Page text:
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Wednesday, September 21, 2011

Touring and Talking Business at Portland's Massive Chris King Bike Parts Factory

Posted by Sarah Mirk on Wed, Sep 21, 2011 at 5:05 PM

Up in NW Portland is a factory that bike nerds internationally revere and basically no one else knows anything about. It's the Chris King Precision Components factory, where 92 people work creating top-of-the-line bike headsets, hubs, tools, and full bikes from parts that are all made in America.

No where is Portland's bike economy on classier display than during Oregon Manifest, a big deal national bike building competition that culminates this weekend in a series of parties and events downtown you should definitely check out if you're interested in bikes, design, beer, friendship, or a combination of these things.

During the last Oregon Manifest, I profiled three of Portland's over 30 custom bike builders, artisans who painstakingly hand build bikes for individuals, and this time around I wanted to learn about the other end of Portland's bike economy spectrum. I wanted to talk about the big bike business, versus the little guys in Portland who are scraping out a living one frame at a time. Chris King the largest bike business in Portland and its products are sold in 27 countries. Altogether, Portland does about $63 million in bike business every year and, hey, North Williams' bike businesses even made the NYTimes today.

Chris King spokesman Chris Distefano was happy to oblige. "I've grown tired of talking about bikes as an environmental issue, bikes as anti-car, but never bikes as business," he said, introducing me to the factory's soccer-ball-shaped cat, Pele, before pushing open the door to the manufacturing floor.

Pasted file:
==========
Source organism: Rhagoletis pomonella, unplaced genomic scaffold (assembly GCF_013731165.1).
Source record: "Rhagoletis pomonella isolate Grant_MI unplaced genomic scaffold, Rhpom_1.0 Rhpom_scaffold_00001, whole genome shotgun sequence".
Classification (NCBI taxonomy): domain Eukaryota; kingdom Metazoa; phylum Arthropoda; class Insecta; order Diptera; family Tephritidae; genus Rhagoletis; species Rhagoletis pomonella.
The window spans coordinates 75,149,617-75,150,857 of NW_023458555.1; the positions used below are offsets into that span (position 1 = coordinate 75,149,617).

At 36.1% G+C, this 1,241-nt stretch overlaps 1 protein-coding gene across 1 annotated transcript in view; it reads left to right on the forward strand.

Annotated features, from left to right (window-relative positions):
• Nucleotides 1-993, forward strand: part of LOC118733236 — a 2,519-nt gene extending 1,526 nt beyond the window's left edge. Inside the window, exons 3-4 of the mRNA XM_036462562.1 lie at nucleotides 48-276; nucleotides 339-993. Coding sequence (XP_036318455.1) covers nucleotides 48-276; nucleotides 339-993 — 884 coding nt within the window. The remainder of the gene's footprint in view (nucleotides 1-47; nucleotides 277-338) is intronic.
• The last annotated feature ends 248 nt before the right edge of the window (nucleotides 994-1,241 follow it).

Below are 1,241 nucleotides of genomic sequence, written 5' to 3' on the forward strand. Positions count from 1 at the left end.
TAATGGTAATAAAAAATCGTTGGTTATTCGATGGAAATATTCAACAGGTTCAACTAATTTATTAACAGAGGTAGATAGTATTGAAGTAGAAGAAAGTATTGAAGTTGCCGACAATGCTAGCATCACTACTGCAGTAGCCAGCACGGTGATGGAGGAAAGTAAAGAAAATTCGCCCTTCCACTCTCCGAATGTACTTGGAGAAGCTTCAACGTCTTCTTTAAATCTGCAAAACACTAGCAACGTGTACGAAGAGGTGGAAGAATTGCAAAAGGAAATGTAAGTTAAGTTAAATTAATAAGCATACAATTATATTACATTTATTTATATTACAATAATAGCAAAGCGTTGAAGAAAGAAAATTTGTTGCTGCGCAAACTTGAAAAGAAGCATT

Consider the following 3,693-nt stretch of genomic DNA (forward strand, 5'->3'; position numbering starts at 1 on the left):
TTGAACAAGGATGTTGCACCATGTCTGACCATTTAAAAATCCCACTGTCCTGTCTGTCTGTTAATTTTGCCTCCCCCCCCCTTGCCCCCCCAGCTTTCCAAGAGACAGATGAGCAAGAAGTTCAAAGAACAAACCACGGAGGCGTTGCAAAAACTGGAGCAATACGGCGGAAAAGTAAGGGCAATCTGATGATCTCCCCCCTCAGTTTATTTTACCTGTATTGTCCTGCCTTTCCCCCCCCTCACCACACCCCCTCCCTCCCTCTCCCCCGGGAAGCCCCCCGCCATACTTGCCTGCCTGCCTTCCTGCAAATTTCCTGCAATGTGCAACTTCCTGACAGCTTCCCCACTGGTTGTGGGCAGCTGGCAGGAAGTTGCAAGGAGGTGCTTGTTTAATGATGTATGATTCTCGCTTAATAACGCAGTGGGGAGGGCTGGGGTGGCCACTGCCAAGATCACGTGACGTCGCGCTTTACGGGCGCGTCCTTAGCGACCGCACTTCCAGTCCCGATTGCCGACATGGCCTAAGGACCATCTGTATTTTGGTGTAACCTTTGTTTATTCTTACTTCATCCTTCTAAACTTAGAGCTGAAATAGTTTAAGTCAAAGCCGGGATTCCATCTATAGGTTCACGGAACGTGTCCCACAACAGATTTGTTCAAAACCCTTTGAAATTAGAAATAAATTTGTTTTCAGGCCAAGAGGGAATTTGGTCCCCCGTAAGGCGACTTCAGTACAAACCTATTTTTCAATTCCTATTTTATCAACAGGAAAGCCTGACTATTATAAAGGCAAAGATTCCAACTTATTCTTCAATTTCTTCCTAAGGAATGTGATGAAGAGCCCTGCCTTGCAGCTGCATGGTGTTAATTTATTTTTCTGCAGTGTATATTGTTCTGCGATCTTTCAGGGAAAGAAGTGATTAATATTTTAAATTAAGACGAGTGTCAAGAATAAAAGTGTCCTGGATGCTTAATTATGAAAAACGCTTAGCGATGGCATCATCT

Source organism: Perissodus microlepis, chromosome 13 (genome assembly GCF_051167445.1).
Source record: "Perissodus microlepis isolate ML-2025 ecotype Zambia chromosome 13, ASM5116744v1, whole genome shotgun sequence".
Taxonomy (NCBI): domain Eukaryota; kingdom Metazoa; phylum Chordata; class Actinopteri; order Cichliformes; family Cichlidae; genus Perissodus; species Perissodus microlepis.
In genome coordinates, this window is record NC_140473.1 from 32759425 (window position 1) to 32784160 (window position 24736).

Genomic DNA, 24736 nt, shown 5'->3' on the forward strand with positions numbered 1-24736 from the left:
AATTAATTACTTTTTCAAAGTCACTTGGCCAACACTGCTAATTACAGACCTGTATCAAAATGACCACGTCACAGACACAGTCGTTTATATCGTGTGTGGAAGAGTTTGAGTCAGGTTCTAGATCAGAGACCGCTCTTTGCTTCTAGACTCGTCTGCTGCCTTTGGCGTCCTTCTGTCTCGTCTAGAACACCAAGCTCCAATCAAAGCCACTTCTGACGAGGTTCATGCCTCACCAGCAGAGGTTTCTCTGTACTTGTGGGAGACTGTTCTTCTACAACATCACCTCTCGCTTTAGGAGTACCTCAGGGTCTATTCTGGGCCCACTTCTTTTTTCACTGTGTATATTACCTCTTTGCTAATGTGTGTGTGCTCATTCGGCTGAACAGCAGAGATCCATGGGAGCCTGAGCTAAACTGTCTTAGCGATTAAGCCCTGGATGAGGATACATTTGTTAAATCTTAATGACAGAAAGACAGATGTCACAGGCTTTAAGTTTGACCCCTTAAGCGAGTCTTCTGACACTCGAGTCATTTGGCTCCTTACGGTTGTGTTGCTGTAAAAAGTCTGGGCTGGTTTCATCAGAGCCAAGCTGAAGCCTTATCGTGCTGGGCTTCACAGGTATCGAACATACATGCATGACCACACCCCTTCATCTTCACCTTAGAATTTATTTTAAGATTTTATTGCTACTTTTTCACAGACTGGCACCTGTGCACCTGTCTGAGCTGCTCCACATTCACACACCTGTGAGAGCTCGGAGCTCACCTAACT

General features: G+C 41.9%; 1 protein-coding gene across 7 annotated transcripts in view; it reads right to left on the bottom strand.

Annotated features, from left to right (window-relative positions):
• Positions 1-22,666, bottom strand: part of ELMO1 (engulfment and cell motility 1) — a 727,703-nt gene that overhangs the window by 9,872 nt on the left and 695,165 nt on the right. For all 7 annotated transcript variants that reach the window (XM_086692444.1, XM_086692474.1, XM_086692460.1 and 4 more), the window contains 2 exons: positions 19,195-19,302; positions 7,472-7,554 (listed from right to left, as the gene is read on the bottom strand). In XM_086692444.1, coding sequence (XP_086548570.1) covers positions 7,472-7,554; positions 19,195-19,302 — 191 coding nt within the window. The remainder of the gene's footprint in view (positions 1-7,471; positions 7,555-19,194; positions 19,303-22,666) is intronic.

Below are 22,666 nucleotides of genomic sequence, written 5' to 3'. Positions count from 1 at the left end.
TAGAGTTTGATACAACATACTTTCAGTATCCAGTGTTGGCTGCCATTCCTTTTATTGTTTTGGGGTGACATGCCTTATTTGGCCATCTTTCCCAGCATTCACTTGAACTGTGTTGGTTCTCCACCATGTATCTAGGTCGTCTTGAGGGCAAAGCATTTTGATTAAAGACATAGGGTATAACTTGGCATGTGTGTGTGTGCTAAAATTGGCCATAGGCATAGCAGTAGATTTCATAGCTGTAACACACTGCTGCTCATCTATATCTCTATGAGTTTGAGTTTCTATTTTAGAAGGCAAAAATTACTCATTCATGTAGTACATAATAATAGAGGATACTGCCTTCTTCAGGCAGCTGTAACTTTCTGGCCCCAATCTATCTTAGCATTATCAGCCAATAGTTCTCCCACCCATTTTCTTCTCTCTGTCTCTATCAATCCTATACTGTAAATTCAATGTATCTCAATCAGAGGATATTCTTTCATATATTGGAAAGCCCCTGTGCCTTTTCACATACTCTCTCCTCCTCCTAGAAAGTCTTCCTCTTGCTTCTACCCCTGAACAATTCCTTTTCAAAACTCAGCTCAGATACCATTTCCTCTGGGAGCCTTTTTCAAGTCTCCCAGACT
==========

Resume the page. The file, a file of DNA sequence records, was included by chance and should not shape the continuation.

Look! A bike factory:

IMG_2350.JPG

Founder Chris King moved the company to Portland back in 2003, lured here by the cheaper cost of living than their previous California location and a tax break from the Portland Development Commission. While they're a big presence in the city, Distefano says he'd like Portland to step up its investment in bikes—especially mountain biking. It's ridiculous that Forest Park, just a few blocks away, has only .2 miles of singletrack mountain biking trails in its entirety, says Distefano.

"The city is working hard to bring bike business here and the mythology is that Portland has a perfect bike system. It's not. You know what a Portland high-five is?" he asks.

"No," I reply.

Distefano reaches one hand high while he uses the other to pat himself on the back. "It's hard to steer a bike with one hand patting yourself on the back. I'm afraid we're getting complacent."

Forty percent of Chris King's products are now exported and sold overseas—the "Made in America" stamp is a strong selling point in Europe and Asia, says Distefano.

"It's not a nationalism thing, it's not a flag-waving thing. Made in America doesn't always mean better," says Distefano. "But we know we have good labor laws here, good environmental laws, and it's a quality control issue. We can't really control what a vendor is doing on another continent."

And, since it's Portland, they've gotten into the coffee business. Their headset-inspired espresso tampers run $110, but they're golden and have such a nice heft. I even got to touch one:

IMG_2356.JPG

They've found some cool ways to save money thanks to their large scale. At the north end of the factory is a room full of metal scraps, giant machines, and these boring-looking objects. The aluminum puck below is actually a money and environment-saving object: the company squishes down all its oil-coated old metal scraps, squeezes 95 percent of the oil from them (soy oil, of course) for reuse, and then sells the remaining little pucks to metal recycling companies. It saves the company about $10,000 a year from not having to buy new oil.

IMG_2387.JPG

In two corners of the factory are little bike building shops not so different from the artisan builders around Portland. Two lines of bikes, Cielo and Beloved are built within the factory walls. Chris King previously sponsored Oregon Manifest, but this year they're one of the 28 professional and six student teams entering the bike building competition. I wasn't allowed to take pictures of the bike they're entering (it's secret till Friday) but rest assured that it's beautiful.

Bike Builder Buck Olen
  • Bike Builder Buck Olen
Cielo frames
  • Cielo frames
Cielo builder Chris Scruglia caresses a seatpost
  • Cielo builder Chris Scruglia caresses a seatpost

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